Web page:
There are many types of addiction, and they all affect people in different ways. However, one thing that a gambling addiction and an addiction to alcohol have in common is the fact that both will have a serious negative impact on the lives of those affected as well as to the lives of their loved ones. In many instances, addiction can affect the wider community and innocent victims too.
With a gambling addiction, for example, the urge to gamble cannot be controlled. Those who have become addicted to this activity will feel compelled to gamble even when they do not have the funds to do so. This may mean they resort to crime to get their hands on the money they need to satisfy their compulsion. When this happens, there are often innocent victims who are left hurt by the actions of the addict.
Alan Lambeth was one of four people given power of attorney over the affairs of a seventy-one-year-old pensioner after she had suffered a brain injury in 2013. However, instead of using his position to help the woman, Lambeth pilfered nearly £57,000 to fund an out-of-control gambling addiction.
He had control over her bank accounts after she was admitted to hospital in 2014, and during February and December of that year, he took out a second bank card in his name and withdrew £24,200 from the bank and another £32,730 from cash machines.
When his victim recovered from her hospital stay and was well enough to take charge of her own affairs once more, she discovered that almost all of her life savings was missing. Scott Coughtrie, who was the prosecuting lawyer in the case, said, “There was then a disclosure by the defendant, with his father present, that he had been taking money out for his personal use, knowing he was a habitual gambler. He said he was trying to get the money back from a loan, but was blacklisted because he was on a register of habitual gamblers.”
Although Lambeth initially denied taking all of the money and said that he had only stolen £12,000, he finally came clean and admitted to the theft of £56,930 from the woman’s accounts. His lawyer said he is remorseful for what he has done, and added, “He admitted these offences not just to the police, but to the family.”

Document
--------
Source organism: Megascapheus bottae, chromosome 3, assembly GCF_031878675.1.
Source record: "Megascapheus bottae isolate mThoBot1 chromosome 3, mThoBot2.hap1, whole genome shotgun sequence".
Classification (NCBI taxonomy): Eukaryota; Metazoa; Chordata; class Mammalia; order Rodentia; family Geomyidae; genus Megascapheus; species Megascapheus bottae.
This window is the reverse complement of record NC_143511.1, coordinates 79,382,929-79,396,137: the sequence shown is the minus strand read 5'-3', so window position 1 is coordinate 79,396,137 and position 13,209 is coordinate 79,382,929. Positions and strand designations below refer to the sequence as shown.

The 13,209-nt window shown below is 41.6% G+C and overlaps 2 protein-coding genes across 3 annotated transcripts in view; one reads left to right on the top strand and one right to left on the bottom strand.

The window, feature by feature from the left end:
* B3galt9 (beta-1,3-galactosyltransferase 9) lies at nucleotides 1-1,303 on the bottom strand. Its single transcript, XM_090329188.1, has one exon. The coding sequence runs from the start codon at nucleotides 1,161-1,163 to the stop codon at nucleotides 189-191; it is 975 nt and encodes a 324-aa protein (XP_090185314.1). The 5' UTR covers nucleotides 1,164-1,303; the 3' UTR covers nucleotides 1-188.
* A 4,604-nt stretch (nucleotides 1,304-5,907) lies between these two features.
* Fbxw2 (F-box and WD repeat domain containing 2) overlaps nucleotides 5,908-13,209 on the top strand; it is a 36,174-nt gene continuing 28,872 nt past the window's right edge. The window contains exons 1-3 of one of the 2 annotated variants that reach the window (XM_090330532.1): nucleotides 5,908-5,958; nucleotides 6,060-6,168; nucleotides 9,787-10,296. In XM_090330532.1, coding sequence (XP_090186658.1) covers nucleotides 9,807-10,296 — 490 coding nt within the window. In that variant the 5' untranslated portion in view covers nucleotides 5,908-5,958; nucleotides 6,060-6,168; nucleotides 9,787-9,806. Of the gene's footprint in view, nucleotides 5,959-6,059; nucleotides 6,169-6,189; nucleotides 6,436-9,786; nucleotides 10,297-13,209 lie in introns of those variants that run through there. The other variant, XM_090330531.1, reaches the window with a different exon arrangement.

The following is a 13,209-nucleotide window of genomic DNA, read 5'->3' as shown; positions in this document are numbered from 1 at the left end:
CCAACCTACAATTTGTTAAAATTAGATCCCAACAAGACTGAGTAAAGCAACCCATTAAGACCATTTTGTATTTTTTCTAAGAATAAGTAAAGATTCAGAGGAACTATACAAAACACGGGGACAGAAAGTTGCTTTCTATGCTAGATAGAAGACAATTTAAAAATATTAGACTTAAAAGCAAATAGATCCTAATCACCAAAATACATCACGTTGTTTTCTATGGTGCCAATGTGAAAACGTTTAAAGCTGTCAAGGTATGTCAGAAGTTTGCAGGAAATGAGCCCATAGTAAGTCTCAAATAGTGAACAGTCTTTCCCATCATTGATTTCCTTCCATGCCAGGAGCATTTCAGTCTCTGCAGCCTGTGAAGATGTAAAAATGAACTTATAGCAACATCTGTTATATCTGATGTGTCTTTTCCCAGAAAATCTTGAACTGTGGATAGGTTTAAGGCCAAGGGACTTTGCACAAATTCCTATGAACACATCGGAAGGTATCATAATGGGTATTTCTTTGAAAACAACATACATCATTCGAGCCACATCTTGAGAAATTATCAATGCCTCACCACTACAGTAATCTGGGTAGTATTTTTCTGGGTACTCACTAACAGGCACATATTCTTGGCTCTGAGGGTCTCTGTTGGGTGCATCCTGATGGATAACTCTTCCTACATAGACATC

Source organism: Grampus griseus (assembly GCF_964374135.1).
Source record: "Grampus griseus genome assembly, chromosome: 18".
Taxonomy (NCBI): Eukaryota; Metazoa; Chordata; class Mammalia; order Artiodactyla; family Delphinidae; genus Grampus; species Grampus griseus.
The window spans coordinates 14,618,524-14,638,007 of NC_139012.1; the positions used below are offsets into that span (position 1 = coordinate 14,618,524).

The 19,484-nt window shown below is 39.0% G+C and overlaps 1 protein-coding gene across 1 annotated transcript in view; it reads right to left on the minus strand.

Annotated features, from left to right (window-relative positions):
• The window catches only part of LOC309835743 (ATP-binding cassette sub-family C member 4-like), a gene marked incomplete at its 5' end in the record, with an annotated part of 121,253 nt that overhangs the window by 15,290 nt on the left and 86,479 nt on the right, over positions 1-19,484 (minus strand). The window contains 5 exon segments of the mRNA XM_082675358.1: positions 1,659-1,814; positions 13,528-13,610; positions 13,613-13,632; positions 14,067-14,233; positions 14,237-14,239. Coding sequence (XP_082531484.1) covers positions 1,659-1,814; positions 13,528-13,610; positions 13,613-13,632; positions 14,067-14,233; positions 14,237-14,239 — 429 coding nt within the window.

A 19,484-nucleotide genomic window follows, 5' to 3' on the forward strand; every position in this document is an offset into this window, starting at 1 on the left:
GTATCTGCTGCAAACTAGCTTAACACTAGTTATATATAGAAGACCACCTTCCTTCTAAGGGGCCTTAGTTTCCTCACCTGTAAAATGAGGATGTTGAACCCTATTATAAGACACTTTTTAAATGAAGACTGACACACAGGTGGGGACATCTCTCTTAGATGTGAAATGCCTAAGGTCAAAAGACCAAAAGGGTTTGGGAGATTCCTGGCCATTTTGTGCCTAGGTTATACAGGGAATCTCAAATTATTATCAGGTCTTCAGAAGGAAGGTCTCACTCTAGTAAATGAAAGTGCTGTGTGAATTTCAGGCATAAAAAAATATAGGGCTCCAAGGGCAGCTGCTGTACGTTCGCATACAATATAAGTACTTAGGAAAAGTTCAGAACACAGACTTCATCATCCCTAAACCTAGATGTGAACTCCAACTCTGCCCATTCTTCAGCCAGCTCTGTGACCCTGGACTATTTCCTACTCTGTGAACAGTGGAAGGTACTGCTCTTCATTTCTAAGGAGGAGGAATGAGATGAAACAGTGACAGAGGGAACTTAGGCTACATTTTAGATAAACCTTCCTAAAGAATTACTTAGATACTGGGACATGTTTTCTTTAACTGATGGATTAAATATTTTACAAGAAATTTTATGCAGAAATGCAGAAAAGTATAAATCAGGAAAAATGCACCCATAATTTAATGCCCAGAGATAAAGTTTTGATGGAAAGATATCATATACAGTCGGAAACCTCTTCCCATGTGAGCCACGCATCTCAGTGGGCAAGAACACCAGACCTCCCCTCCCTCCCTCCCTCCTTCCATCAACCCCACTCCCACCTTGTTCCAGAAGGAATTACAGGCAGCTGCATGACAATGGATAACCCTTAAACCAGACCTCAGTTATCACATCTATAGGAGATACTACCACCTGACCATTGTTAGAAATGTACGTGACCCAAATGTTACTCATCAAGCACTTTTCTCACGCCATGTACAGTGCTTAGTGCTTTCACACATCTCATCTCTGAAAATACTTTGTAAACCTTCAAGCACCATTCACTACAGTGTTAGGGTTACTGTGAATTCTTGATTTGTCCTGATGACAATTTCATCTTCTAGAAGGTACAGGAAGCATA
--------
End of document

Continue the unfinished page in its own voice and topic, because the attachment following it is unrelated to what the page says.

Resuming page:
He has tried to repay the woman and has so far managed to give back £1,000 from what he took. He has also sought help for his gambling addiction and has not gambled since his theft was discovered. He has joined Gambler’s Anonymous and has implemented a self-imposed ban from all Coventry betting shops.
Lambeth did try to avoid prison and cited medical health problems as grounds for a suspended sentence. He even arrived at court in a wheelchair with medical documents that stated he had arthritis, a back condition and breathing difficulties. Nevertheless, because of the breach of trust, judge Stephen Eyre QC said he had no alternative but to impose a prison sentence. He said, “You used that power of attorney to steal £56,000-odd over a period of about a year. That was a serious breach of the trust placed in you. I accept you and your wife provided real care to her, cooking for her and looking after her, but that makes it even worse that you chose to take her money. I’m going to take account of your personal circumstances and of your ill-health, and I accept you are genuinely remorseful, and that you have taken steps to address your gambling addiction. But there can be no alternative to an immediate prison sentence for this serious, sustained and deliberate dishonesty.”
The trouble with a gambling addiction is the fact that it can often progress to the very late stages without anyone being aware of it. Those affected are able to gamble in secret because of the accessibility of online gambling sites.
Provided you have access to the internet and a bank account, you can gamble from the comfort of your own home twenty-four hours a day. And all from behind the screen of a smartphone, laptop or tablet. No one need ever know what you are doing, and because there are no physical signs of a gambling addiction, many people’s addictions go unnoticed until they start to get desperate or are in dire financial straits.
Many gamblers convince themselves that they are just one spin or one hand away from a big win, and some will steal from others in the belief that they will be able to return the money before anyone notices it is missing. Unfortunately, for most gamblers, the big win never comes. Those who are lucky enough to secure a big win usually gamble it all away because they believe that their luck has finally changed and that they are going to continue winning. It is a cycle of addiction that can only be broken when the person reaches out for help or, as in the case of Alan Lambeth, they get caught.
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